Lower Manhattan Media Circus In Town To Greet Trump

The media circus has come to town -- and they have literally pitched their tents for the arrival on Tuesday of the indicted former President of the United States, Donald Trump.

The nation’s and the world’s news media have been there for days, marking their territories under small, temporary shelters on the west side of tiny Centre Street in Lower Manhattan, across from the massive Manhattan Criminal Courthouse.

There, President Trump is expected to arrive Tuesday afternoon for a planned arraignment and booking scheduled for 2:15 (Eastern). 

The entrance he will use, however, has been a subject of speculation. Will it be the main entrance across the street from the media tents or another entrance in the back or side of the building?



Wherever he goes, it is probably a sure bet that the media will be covering every possible entrance.

The entire area will be a cordoned-off, police-barricaded mess that will snarl traffic for blocks and disrupt pedestrian pathways. Sounds terrible, but to New Yorkers, it’s just another day in Crazy Town.

Donald Trump is a New Yorker too. Disruption is his modus operandi. He was to stay Monday night at his marble and onyx apartment on Fifth Avenue next door to Tiffany’s (for which he named one of his daughters).

That portion of Manhattan will essentially be shut down also until he leaves on Tuesday for a motorcade drive downtown. He is not expected to take the subway.

Coverage of Trump and his journey to court began in earnest on Monday as the ex-president’s motorcade came out of the driveway of Mar-a-Lago in Palm Beach for the drive to the airport.

The airport drive was aired live from overhead and at street level on all three of the cable news channels -- Fox, CNN and MSNBC (screenshot from Fox News above).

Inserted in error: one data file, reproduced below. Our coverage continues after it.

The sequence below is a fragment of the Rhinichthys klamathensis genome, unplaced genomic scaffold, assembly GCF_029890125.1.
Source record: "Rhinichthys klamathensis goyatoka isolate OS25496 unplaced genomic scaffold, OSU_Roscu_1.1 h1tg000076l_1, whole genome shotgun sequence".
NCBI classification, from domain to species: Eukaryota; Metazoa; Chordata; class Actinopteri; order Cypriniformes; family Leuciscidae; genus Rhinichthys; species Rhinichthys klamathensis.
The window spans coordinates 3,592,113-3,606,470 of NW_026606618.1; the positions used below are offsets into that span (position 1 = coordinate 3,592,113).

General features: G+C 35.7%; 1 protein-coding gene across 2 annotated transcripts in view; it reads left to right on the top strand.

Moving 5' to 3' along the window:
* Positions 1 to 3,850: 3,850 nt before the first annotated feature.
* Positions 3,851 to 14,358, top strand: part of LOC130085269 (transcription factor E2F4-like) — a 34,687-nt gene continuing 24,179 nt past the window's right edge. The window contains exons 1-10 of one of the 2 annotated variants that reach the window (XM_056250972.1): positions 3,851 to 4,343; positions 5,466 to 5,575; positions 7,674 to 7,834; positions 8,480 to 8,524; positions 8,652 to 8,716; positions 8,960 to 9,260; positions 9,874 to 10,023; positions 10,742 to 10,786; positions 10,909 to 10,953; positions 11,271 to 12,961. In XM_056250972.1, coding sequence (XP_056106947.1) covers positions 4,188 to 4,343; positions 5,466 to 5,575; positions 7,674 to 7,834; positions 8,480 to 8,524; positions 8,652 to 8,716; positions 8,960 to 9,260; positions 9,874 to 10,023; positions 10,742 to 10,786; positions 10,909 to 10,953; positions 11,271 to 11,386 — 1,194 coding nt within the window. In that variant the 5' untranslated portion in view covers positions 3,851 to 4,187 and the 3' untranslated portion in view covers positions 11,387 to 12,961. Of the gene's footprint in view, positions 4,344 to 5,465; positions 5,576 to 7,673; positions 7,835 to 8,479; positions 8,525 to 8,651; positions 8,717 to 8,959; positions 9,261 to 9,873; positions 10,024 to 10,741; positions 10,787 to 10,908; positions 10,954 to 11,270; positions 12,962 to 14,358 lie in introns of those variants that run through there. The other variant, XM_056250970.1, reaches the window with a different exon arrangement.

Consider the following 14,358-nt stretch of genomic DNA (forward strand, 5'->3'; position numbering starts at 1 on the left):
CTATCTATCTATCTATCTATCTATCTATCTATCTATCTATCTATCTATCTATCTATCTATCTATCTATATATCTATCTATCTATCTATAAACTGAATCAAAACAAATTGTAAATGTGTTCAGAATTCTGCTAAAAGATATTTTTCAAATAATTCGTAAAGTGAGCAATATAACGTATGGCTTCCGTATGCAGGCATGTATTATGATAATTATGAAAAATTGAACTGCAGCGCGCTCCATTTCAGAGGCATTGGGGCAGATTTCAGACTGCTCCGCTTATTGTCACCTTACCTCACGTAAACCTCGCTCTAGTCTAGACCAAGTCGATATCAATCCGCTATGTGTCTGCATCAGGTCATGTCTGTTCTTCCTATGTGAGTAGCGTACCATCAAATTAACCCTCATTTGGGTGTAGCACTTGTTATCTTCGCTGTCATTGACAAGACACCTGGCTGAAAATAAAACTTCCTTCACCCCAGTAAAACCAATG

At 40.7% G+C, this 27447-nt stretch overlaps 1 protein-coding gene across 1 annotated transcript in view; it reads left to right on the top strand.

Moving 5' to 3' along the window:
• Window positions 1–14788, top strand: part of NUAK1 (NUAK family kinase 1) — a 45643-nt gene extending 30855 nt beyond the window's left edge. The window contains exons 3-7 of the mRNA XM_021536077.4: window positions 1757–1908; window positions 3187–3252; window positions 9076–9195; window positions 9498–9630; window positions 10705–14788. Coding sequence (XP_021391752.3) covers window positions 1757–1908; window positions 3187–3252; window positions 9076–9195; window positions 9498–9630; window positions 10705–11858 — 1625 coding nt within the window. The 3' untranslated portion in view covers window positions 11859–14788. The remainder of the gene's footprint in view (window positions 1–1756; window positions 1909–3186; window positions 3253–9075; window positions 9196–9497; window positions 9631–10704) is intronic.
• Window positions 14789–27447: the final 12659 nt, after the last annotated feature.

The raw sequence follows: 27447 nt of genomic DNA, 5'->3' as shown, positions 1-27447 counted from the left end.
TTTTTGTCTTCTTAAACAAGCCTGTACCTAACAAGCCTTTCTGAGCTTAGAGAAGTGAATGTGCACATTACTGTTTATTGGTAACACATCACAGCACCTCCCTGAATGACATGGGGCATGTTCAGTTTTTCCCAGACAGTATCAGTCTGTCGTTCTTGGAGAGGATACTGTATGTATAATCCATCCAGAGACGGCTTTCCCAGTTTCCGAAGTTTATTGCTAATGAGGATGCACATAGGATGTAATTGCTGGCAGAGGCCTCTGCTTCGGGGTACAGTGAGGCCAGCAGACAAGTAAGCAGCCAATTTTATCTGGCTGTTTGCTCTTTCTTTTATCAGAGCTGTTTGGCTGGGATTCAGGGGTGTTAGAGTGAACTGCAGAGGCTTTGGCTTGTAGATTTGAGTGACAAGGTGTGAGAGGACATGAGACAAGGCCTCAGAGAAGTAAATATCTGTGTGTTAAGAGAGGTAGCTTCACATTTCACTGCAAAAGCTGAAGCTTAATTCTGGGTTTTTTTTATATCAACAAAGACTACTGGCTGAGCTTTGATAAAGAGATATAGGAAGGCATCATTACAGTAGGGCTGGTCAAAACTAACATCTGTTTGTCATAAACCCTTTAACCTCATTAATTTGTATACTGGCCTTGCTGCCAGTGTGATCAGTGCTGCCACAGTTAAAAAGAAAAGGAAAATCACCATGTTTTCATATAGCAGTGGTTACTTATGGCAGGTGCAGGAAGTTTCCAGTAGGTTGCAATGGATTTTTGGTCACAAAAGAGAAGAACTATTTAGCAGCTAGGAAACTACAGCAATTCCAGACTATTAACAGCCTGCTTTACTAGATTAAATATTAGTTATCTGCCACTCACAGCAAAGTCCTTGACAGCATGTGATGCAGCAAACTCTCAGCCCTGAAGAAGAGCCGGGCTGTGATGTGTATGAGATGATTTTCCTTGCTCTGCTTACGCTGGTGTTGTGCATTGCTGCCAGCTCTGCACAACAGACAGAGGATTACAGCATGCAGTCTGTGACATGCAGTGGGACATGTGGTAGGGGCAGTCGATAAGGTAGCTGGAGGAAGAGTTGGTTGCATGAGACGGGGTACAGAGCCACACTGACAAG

Look for all legs of his trek from 57th Street to Centre Street and then to the airport after court to be covered in the same way on Tuesday.

There will be helicopters overhead and a full complement of national and international news crews stationed across the Fifth Avenue from Trump Tower. They have already been there for days and days.

But what of the action inside the courtroom? How many journos, if any, will be allowed into the room to witness the proceedings in person?

And what about journalists entering the courthouse building in the first place? Will some be allowed in, and the majority denied? 

The answer to the latter question is likely to be yes. Known as “pool coverage,” the journalists who get access to the building and the courtroom will provide their reportage to everybody. 

As for what goes on inside that courtroom, there are no cameras allowed. That is still a rule in the Manhattan Criminal Courthouse.

This is why media news coverage of news-making court appearances and trials in New York has traditionally relied solely on illustrations by a tiny coterie of courtroom artists, whose work is then disseminated throughout the world.

Another big question is the issue of protests that might add fuel to the general feeling of chaos down in Manhattan’s courthouse valley.

Or worse, will dueling protests by pro- and anti-Trumpers devolve into a pitched battle? And will some come armed with weapons?

Pitched battles and concealed weapons? These days, that’s just another day in Crazy Town.

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